Source: The East African
Monday, July 17, 2000
Odeh Withdraws Torture Complaint
By KEVIN KELLEY
ONE OF the defendants in the East African embassy bombings case asked recently that his confession of guilt be annulled as trial evidence because Kenyan authorities had threatened to torture and kill him during interrogation.
The claim of psychological coercion was contained in a court affidavit filed on July 11 by attorneys representing Mohammed Sadeek Odeh. Now in custody in New York and awaiting trial next January, Odeh is accused of helping plan the 1998 the twin bombings of the US embassies in Nairobi and Dar es Salaam that killed 224 people and wounded 5,000 others.
But, in a confounding development, Odeh told his attorneys, after they had submitted the affidavit, that he wants it withdrawn.
Anthony Ricco, one of three lawyers representing Odeh, said he would comply with his client’s instructions on July 14. Odeh, a Muslim with Jordanian citizenship, decided for religious reasons that the affidavit must be removed from the case record, Ricco said.
In the July 11 court filing, the defendant maintained that a US prosecutor and a team of FBI agents had overseen his questioning in Nairobi during a 12-day period in August 1998. Odeh added that the Americans occasionally left him alone with Kenyan interrogators “who threatened to torture and kill me”.
“I felt I had no choice but to sign the paper giving up my rights,” Odeh told trial Judge Leonard Sand in the July 11 court filing.
The Kenya embassy in Washington would not respond specifically to Odeh’s allegations. But in a written statement, the embassy conceded that some Kenyan law enforcement personnel had been implicated in abusive treatment of detainees.
The Kenya Constitution expressly prohibits subjection of any person to torture or to inhuman or degrading punishment or treatment, the embassy said. The government does not condone torture or other ill treatment of individuals, it added.
Odeh’s questioning in Nairobi began after he was flown there from Pakistan following a week-long interrogation in that country. He had been arrested upon arrival at an airport in Pakistan on Aug. 7, 1998, the day of the twin embassy attacks. No Americans were present during his seven days of questioning by Pakistani authorities, Odeh said in the affidavit.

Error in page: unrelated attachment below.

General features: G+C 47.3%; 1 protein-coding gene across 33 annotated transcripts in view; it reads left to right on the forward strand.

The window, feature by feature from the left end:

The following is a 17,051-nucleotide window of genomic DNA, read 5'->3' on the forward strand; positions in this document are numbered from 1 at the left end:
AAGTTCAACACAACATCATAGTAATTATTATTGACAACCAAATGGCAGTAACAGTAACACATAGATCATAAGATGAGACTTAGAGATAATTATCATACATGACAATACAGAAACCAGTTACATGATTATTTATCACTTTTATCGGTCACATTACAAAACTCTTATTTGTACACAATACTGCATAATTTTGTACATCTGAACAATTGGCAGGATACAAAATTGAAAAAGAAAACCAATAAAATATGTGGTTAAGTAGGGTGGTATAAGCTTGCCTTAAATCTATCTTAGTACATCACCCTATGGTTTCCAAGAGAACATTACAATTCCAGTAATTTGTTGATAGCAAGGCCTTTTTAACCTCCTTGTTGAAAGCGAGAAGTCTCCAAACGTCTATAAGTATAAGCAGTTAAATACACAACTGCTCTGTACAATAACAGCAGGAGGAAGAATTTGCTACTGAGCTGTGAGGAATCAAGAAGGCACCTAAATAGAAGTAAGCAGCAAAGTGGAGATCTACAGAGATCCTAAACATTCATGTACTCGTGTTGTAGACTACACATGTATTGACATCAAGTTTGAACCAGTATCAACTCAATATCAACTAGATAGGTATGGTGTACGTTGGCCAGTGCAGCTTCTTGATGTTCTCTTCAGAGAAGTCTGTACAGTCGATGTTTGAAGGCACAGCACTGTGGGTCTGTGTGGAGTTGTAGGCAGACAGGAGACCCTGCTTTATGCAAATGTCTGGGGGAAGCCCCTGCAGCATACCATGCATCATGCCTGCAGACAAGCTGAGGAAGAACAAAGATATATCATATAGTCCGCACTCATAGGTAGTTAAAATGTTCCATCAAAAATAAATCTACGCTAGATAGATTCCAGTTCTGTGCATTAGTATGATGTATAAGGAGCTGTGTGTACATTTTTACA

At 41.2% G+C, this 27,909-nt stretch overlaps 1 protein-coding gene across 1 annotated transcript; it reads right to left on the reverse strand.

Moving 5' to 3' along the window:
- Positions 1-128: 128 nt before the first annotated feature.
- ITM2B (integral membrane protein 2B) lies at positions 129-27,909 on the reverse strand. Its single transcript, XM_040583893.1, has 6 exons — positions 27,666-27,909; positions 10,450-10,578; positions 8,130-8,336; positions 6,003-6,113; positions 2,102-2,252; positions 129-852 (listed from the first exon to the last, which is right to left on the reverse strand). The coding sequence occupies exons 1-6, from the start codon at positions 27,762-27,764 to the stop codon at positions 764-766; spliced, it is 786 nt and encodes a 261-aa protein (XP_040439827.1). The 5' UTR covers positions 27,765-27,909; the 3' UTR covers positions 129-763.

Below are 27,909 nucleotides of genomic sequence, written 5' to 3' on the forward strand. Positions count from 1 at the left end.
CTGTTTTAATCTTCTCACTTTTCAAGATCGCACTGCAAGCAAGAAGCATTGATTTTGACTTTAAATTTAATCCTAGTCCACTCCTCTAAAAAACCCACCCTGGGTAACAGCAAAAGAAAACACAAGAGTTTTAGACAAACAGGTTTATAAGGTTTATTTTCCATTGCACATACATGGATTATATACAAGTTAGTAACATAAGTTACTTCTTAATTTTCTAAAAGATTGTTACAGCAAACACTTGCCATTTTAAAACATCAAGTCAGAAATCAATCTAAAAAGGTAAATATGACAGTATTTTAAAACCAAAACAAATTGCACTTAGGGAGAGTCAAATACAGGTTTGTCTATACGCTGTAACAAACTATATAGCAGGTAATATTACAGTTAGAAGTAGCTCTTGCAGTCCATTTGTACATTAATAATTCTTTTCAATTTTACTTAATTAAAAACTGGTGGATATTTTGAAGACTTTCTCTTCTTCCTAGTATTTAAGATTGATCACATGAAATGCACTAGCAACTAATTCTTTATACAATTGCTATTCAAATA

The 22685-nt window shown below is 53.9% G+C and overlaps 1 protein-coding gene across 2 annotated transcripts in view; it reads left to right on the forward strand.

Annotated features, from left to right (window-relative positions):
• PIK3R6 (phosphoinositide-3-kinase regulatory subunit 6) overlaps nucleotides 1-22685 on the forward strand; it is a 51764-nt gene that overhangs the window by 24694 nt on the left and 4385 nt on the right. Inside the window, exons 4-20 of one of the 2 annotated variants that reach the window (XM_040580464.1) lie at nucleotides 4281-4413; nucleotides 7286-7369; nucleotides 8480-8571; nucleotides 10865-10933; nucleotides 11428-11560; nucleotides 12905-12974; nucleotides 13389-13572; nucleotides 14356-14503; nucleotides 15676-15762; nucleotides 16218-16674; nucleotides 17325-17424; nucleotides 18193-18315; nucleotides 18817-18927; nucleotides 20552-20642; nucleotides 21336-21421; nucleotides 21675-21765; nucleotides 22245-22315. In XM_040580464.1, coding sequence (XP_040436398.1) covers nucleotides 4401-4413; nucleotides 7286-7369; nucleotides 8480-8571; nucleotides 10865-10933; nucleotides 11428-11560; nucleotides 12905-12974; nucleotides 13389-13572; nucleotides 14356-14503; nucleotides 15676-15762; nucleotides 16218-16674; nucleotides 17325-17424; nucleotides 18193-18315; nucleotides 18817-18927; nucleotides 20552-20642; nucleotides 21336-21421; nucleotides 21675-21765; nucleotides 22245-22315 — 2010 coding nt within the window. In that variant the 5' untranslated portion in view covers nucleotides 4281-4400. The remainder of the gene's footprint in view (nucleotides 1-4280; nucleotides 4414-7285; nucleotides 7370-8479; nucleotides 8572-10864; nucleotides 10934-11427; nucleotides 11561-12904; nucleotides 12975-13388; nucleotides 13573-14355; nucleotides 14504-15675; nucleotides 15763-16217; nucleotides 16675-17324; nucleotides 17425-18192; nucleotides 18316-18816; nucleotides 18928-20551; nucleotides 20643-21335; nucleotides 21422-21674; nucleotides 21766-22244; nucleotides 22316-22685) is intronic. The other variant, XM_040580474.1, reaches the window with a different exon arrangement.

During his detention in Pakistan, according to this week’s affidavit, Odeh was similarly “subjected to violence, threats of torture, psychological coercion, sleep deprivation, and other inhumane conditions.”
A spokesman for the Pakistani embassy in Washington was more explicit than the Kenyans in denying Odeh’s allegations. They are false and baseless, a Pakistan press attacheÚ told The New York Times.
Along with the five other men held in New York in connection with the embassy blasts, Odeh has previously pleaded not guilty to all charges. If convicted, he will face a term of life imprisonment. United States prosecutors had considered seeking the death penalty against Odeh, but have reportedly decided to bring capital charges against only two of his co-defendants.
The withdrawal of Odeh’s complaints of torture at the hands of Kenyan and Pakistani interrogators suggests that the admissions he made in the aftermath of the bombings will be admitted in court as evidence against him.
He is alleged by US prosecutors to have confessed to involvement in the attacks as well as to membership in al Qaeda, the international terrorist network commanded by Osama bin Laden.